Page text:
Tune in, drop out

Iden­ti­fy­ing what teens want to watch is a tough chal­lenge for TV chan­nels, writes Erica Thomp­son

Herald Sun - Switched On - - Front Page -

ARMED with the lat­est tech­nol­ogy, in­creas­ingly im­pa­tient teenage view­ers are chang­ing the tele­vi­sion land­scape.

Some net­works are ris­ing to the chal­lenge, em­brac­ing new for­mats and de­liv­ery, but oth­ers are aban­don­ing young audiences in favour of safer pro­gram­ming strate­gies.

Me­dia lec­turer Ja­son Stern­berg says teens have al­ways been dif­fi­cult to please with re­search show­ing those aged 12 to 25 ac­tu­ally watch the least amount of tele­vi­sion.

‘‘That stereo­type of the teenage couch po­tato is a myth and that means any net­work that’s go­ing to gam­ble on im­port­ing or pro­duc­ing an ex­pen­sive (teen) drama is tak­ing a big risk,’’ he says.

‘‘Teen TV is lit­tered with far more misses than hits. We only re­mem­ber the hits be­cause they tend to be spec­tac­u­lar.’’

Those on the hon­our role in­clude Bev­erly Hills 90210, Daw­son’s Creek and The O.C. More re­cently, glam­orous New York teen soap Gos­sip Girl has emerged as the ‘‘It’’ show for cool kids.

It’s been a hit for Fox­tel, but Chan­nel 9 failed to cap­i­talise on Gos­sip Girl’s pop­u­lar­ity when it aired sev­eral episodes of the first se­ries this sum­mer. Now it has shelved the pro­gram.

Ten also had a flop on its hands when it screened the much-hyped 90210 re­make last year. Stern­berg says it’s not sur­pris­ing. Not only do teen shows have to pack plenty of ‘‘cul­tural cap­i­tal’’, young view­ers are ac­cess­ing pro­grams from other sources in­clud­ing the in­ter­net, sub­scrip­tion tele­vi­sion and DVD.

‘‘Fox­tel is al­ready into the sec­ond sea­son of Gos­sip Girl,’’ Stern­berg says. ‘‘Chan­nel 9 has just started the first sea­son. If you were a hard­core Gos­sip Girl fan you’re prob­a­bly sit­ting at home wait­ing to down­load the third sea­son.’’

Ten’s net­work head of pro­gram­ming, Bev­er­ley McGar­vey, ac­knowl­edges the chal­lenges of keep­ing up with a fickle teen au­di­ence.

‘‘Younger view­ers are ex­tremely me­dia-savvy and they won’t be fooled with sec­ond-qual­ity con­tent,’’ she says. ‘‘They want high­qual­ity con­tent, they want it when they want it and they want it in all dif­fer­ent medi­ums and it’s sort of our job to give them ev­ery­thing they want or they’ll go and find it some­where else.’’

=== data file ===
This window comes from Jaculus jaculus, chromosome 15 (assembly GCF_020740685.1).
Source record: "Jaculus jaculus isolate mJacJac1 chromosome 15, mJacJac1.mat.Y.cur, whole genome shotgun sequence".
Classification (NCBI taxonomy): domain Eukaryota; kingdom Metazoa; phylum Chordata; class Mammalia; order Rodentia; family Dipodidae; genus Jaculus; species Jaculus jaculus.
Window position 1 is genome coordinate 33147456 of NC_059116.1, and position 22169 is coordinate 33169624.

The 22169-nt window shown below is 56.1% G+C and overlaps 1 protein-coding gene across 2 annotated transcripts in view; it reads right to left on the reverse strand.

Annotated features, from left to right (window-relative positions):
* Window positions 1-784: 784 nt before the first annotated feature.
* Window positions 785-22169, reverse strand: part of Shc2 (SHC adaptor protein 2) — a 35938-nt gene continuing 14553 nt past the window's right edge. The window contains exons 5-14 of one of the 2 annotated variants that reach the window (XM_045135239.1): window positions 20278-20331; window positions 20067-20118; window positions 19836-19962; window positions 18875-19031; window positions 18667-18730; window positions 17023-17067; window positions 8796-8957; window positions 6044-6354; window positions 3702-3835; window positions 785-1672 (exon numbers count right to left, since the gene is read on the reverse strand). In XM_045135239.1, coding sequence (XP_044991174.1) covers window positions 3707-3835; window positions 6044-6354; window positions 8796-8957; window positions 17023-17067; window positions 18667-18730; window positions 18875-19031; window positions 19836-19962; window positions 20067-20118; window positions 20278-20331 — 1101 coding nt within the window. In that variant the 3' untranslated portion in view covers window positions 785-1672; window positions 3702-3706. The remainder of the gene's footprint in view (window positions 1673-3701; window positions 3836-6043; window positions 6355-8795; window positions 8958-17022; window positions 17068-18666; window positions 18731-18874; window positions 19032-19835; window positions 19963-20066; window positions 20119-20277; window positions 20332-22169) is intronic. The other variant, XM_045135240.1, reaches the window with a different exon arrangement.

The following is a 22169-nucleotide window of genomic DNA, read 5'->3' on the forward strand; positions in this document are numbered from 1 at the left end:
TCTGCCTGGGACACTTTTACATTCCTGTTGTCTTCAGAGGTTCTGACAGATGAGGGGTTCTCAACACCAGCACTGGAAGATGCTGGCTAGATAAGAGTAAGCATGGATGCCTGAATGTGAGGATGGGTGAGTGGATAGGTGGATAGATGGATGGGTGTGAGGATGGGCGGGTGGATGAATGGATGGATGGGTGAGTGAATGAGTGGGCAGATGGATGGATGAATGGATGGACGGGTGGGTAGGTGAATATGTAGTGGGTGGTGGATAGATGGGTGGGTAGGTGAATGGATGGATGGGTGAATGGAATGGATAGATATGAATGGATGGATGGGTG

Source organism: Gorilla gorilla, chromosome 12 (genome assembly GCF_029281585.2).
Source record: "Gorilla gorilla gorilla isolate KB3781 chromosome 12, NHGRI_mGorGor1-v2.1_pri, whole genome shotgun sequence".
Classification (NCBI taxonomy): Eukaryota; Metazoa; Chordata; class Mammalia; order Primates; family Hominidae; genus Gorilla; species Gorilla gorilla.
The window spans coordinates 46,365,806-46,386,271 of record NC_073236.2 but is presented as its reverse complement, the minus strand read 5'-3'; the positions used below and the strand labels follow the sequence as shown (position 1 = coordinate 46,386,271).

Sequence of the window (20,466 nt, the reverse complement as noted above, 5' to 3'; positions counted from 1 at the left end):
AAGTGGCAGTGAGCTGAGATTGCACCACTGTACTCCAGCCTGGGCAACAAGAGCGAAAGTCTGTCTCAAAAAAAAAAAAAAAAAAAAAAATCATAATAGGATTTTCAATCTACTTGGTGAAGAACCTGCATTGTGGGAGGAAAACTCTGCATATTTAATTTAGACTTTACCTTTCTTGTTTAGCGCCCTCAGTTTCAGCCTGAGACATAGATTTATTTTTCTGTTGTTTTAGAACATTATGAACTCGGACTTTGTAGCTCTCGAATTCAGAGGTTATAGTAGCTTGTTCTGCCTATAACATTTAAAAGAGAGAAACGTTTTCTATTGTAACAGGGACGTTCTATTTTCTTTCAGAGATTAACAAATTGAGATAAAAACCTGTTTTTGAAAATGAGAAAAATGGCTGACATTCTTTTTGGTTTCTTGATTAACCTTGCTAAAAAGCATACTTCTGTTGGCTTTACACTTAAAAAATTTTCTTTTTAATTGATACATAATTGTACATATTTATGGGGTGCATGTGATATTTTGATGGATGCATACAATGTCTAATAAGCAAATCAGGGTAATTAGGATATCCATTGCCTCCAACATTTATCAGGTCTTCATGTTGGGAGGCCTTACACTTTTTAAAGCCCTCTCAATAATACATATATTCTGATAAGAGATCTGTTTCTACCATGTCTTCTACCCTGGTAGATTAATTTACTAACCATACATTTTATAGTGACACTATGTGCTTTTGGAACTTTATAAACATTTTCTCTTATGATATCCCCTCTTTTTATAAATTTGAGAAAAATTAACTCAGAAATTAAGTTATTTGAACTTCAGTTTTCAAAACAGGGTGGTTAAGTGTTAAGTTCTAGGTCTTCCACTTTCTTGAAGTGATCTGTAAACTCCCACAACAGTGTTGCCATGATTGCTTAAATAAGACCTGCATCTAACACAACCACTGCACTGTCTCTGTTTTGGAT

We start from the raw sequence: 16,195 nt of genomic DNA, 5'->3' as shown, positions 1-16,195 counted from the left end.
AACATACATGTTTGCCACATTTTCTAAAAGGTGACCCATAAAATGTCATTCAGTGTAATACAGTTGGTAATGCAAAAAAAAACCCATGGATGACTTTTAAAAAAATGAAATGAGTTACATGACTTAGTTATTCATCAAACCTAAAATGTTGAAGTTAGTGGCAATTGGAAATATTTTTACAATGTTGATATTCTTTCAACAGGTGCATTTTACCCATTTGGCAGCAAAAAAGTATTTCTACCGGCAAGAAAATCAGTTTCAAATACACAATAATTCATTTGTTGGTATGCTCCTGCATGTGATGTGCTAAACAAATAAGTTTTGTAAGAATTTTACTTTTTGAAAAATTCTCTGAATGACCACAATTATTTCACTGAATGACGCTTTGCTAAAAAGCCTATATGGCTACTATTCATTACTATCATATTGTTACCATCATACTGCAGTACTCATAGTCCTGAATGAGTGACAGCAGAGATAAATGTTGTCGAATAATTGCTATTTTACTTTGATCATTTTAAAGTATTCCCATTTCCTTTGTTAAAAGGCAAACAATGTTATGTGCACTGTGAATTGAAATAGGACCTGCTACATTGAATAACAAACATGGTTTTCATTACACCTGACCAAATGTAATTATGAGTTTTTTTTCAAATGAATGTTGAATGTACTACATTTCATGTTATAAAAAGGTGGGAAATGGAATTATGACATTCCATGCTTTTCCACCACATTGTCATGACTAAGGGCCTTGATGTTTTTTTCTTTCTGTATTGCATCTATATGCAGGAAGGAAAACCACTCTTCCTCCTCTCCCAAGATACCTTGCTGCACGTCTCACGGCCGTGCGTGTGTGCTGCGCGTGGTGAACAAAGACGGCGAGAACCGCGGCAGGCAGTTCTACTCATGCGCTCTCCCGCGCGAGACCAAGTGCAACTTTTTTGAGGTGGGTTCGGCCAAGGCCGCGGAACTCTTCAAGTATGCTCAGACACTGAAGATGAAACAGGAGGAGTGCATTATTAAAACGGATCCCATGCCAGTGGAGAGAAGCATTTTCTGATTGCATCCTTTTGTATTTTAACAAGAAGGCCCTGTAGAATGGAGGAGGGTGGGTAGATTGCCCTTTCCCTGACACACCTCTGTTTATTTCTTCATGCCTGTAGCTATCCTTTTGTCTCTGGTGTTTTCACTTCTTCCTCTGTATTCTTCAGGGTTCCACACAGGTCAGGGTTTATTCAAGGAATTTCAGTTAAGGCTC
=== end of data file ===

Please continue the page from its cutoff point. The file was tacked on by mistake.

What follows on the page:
Ten has em­braced multi-plat­form de­liv­ery — from catch-up episodes of shows avail­able on­line to in­ter­ac­tive web­sites for teen favourites Aus­tralian Idol and So You Think You Can Dance.

McGar­vey says even the mu­sic used in pro­mos has proved cru­cial in reach­ing the iPod gen­er­a­tion.

‘‘The song that we’re us­ing for the So You Think You Can Dance cam­paign ( Ev­ery­body’s Free by Global Dee­jays) is in the top 30 in the iTunes chart and it was first re­leased in 1991,’’ she says.

‘‘I think that shows that we’re at least a lit­tle bit in touch with what they want.’’

Stern­berg agrees re­al­ity-TV fran­chises are far bet­ter suited to a teenager’s view­ing pat­tern, but more im­por­tantly: ‘‘Things like Idol and Dance have multi-gen­er­a­tional and de­mo­graphic ap­peal and that’s why they’re a much safer bet than a drama.’’

Pay-TV pro­vided the first real teen-view­ing al­ter­na­tive when it launched Fox8 and to­day also has suc­cess with first-run se­ries such as Amer­ica’s Next Top Model and Smal­lville.

Fox­tel di­rec­tor of pro­gram­ming Ross Crow­ley says young peo­ple are lead­ing the charge for new ways to watch tele­vi­sion.

‘‘I sus­pect that for peo­ple who live a non-lin­ear life­style, as the younger gen­er­a­tion do, en­ter­tain­ment has to be non-lin­ear for them,’’ he says.

‘‘In Amer­ica — and it will be­come more ap­par­ent here — they’re get­ting 30 per cent ad­di­tional view­ing not on broad­cast TV. It’s off a DVR (dig­i­tal video recorder), it’s off TiVo, it’s off some sort of de­layed thing.

‘‘As they start to dig deeper into that post-broad­cast view­ing they’re re­al­is­ing that some of the edgier shows and more tar­geted shows are ac­tu­ally do­ing great num­bers, but are not do­ing great num­bers in tra­di­tional broad­cast.’’

But main­stream net­works can’t af­ford to risk it yet.

Though Gos­sip Girl at­tracted a sim­i­lar-sized au­di­ence on both pay and free to air, it sim­ply wasn’t big enough for Nine.

Even Ten has shifted its core au­di­ence fo­cus from 16 to 39-yearolds to 18-49 in re­cent years.

McGar­vey says: ‘‘It’s not that we don’t try to ser­vice those (younger) view­ers any more. What we’re as­pir­ing to do is cre­ate pro­gram­ming that broadly has some­thing for ev­ery­body. With 90210 it was great for a teen au­di­ence, but there was very lit­tle in it for the older au­di­ence.

‘‘If some­one comes along with a se­ries that has multi-gen­er­a­tional ap­peal — that has a core teen fol­low­ing, but also ap­peals to older view­ers as well — I think that’s the an­swer.’’

Stern­berg says it will be­come in­creas­ingly dif­fi­cult for net­works to cre­ate must-see teen TV without the right in­vest­ment — from so­phis­ti­cated con­tent to a web­site and a sound­track.

‘‘There are so many other things fight­ing for kids’ at­ten­tion that a lot of net­works will prob­a­bly throw up their hands and say ‘Well, is it eco­nom­i­cally worth it?’,’’ he says.

‘‘You can’t just cre­ate a TV show, you’ve got to cre­ate a phe­nom­e­non.’’

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